I add the moral element, because I am usually the only Asian person in the audience (and I’m only half) and often one of the few Women Of Color, and I don’t feel okay sitting in an audience comprised of a majority of (if not all) White people, throwing their heads back with the ease of Pez dispensers, cackling out sugar-laden racist laughs, without showing my physical discomfort. (Since my lack of laughter and exaggerated
sighing seems to be doing the opposite of the trick).
But before we begin a séance and start conjuring up nightmare worthy ghosts of racist theatre past…Let’s focus on the ever evolved present day New York stage (!) where plays like The Mikado can still be performed with an almost entirely White cast, complete with actors donning Yellow face, at a prestigious university that prides itself on educating and invigorating the city it supposedly reflects.
Where I have to spend my Monday night drafting this article, the content of which I feel should be
down right obvious as unacceptable, only to learn that I must go (again!) through the slug slow
trudge of racial discussions to explain why [INSERT OUTDATED ASIAN MUSICAL HERE] is
offensive. Is incorrect. Is racist*.
*Notice I use the word “Racist” here, and not “problematic”. (Or the P-word as one of my more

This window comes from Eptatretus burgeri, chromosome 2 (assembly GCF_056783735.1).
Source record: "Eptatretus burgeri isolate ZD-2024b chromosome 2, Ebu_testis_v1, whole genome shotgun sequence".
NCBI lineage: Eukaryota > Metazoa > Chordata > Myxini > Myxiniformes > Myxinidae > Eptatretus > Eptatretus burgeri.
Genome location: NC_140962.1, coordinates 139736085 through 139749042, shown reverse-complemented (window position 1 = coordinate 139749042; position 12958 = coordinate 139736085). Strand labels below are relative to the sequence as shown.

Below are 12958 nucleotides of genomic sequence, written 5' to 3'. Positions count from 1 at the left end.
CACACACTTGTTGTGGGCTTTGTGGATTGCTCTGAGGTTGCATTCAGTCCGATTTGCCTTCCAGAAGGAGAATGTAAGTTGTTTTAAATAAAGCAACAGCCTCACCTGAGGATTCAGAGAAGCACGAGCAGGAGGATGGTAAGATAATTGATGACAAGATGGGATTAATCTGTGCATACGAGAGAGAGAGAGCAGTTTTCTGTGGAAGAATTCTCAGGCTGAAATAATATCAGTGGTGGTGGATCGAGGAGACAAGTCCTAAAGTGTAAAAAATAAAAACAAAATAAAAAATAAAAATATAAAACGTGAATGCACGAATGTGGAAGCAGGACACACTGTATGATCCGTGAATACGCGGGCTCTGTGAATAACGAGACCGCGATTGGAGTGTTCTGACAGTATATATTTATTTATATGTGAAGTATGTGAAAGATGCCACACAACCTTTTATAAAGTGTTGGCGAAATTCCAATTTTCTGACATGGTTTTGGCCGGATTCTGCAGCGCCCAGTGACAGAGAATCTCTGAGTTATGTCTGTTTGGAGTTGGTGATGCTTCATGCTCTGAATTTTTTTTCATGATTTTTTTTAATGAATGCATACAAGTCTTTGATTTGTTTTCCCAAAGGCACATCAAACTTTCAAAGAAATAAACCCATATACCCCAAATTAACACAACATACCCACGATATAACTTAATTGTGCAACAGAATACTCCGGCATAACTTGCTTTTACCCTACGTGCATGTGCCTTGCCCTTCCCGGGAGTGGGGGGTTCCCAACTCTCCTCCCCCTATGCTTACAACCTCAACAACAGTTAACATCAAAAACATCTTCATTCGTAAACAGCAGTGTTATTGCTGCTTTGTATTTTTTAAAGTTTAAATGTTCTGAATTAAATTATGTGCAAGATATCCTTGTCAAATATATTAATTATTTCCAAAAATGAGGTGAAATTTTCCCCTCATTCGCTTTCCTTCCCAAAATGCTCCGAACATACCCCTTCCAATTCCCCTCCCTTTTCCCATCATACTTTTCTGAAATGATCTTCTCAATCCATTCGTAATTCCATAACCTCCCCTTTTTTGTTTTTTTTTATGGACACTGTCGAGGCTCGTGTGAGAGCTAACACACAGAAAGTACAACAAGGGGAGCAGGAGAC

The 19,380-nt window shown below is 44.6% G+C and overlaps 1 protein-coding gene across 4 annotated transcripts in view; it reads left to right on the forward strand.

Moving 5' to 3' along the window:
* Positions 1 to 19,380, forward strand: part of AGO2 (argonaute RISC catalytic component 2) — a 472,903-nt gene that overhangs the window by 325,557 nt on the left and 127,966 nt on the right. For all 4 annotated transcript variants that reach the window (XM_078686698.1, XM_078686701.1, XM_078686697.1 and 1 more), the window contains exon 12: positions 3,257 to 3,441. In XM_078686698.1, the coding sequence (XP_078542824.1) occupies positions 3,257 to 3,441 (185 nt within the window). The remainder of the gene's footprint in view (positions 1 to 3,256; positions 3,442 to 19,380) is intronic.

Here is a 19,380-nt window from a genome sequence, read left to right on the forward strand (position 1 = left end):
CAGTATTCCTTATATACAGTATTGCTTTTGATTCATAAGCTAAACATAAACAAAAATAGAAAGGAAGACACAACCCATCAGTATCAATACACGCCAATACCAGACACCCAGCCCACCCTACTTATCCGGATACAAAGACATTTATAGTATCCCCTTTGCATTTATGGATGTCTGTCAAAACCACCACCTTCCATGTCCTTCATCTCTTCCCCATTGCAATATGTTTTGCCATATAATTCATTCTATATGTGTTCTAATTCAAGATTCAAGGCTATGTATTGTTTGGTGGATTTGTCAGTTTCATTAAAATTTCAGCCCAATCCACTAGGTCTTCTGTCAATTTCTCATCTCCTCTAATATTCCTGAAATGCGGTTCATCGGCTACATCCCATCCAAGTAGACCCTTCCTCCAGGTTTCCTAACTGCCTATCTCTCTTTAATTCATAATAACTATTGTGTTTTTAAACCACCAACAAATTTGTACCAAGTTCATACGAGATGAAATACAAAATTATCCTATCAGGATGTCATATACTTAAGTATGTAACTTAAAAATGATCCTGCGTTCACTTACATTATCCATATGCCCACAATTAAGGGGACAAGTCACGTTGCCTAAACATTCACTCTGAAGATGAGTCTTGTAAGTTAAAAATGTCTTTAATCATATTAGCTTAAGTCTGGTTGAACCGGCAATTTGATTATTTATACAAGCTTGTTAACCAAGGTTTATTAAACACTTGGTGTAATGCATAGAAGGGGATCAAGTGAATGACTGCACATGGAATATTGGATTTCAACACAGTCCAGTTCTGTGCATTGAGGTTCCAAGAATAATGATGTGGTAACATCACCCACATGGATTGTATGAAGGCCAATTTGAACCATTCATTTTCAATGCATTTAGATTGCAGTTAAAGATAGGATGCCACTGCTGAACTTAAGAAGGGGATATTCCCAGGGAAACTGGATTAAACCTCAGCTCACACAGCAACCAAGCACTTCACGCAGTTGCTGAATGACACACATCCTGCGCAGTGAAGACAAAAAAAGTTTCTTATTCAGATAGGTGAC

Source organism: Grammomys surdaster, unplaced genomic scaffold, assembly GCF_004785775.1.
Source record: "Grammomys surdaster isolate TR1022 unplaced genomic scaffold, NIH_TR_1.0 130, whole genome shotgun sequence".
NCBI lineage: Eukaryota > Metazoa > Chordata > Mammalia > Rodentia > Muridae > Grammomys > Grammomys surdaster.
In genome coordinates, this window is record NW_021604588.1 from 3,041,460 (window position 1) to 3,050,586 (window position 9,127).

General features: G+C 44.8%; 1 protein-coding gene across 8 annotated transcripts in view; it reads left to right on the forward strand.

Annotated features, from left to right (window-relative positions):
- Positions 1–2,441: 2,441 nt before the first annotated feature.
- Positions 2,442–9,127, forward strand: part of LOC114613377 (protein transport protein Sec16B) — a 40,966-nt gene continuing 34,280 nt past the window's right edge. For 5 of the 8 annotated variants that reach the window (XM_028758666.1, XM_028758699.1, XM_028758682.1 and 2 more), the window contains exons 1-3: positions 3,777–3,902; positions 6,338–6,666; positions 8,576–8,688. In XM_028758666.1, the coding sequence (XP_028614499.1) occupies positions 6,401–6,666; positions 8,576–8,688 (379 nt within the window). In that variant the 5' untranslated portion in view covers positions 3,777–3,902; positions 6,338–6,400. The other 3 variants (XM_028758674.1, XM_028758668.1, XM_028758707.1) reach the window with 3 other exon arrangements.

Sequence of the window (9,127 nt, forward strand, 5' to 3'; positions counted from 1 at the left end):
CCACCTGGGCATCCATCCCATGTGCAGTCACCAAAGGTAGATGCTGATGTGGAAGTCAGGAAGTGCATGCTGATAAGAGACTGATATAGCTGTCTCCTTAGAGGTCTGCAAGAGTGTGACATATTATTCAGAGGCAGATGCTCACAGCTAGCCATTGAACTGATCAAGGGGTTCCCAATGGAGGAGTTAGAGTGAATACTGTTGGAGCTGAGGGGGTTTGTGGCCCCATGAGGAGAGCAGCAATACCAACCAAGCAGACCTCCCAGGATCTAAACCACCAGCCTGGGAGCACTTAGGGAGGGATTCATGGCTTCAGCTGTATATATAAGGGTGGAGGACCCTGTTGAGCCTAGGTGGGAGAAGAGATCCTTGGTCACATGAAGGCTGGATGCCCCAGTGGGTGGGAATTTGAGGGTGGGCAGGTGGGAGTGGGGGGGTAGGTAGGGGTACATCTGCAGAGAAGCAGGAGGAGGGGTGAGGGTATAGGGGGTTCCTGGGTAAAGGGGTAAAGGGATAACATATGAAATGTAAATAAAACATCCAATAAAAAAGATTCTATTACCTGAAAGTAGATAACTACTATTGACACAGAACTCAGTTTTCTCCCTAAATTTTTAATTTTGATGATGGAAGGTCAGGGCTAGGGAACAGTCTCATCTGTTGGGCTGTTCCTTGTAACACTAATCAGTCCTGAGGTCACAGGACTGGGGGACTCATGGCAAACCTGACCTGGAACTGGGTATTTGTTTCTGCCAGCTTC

hilarious classmates at Columbia dubbed it.)
I use the word RACIST, because I’m done p**sy-footing around this.
I am done having conversations with my professors in private when my classmates are the ones who should be hearing this.
I am done with attending shows simply so I can justify my frustrations with this industry and this
country, by going and seeing shows where the few people of color are killed onstage as a means of moving towards an act break, or a joke is made at the expense of the colored persons identity, and being like “See! I was right! These people are all racist!”
I am done monitoring my own language when others are allowed to spit racial slurs out like coins, (ex.the use of “coolie”* in The Mikado) under the false guise of “satire” or “exploiting” or “revealing” the mental patterns that preclude racist acts.
*(Also, “Coolie” is a derogatory name for Chinese people…At least get your slurs straight!)
I don’t need you to “show me” racism. I get enough of that real representation in my daily life.
I don’t need to watch you indulge your White Guilt in an attempt to display your “awareness” of it.
I really don’t need to watch an entire play, set in a fictitious Japan (when there is an infinitely more
interesting REAL Japan to be explored and unearthed in our social consciousness), that exploits an entire race of people simply to highlight, or “make fun” of the hilarious hilariousness of those silly Brits!
After a friend shared my post regarding The Mikado, an unknown Facebook user commented on the post and his (a White guy’s) response was:
“Yellow face is THE WHOLE POINT of The Mikado. Call it dumb, call it racist, but if you’re going to tolerate the show AT ALL it makes no sense to demand an Asian cast. It’s almost literally a minstrel show (the hero sings a “Wandr’ing Minstrel I”) [where the] British are lampooning the British while playing childish dress-up–they knew basically nothing about Japan at the time.
Personally I think the show should be retired for a while.”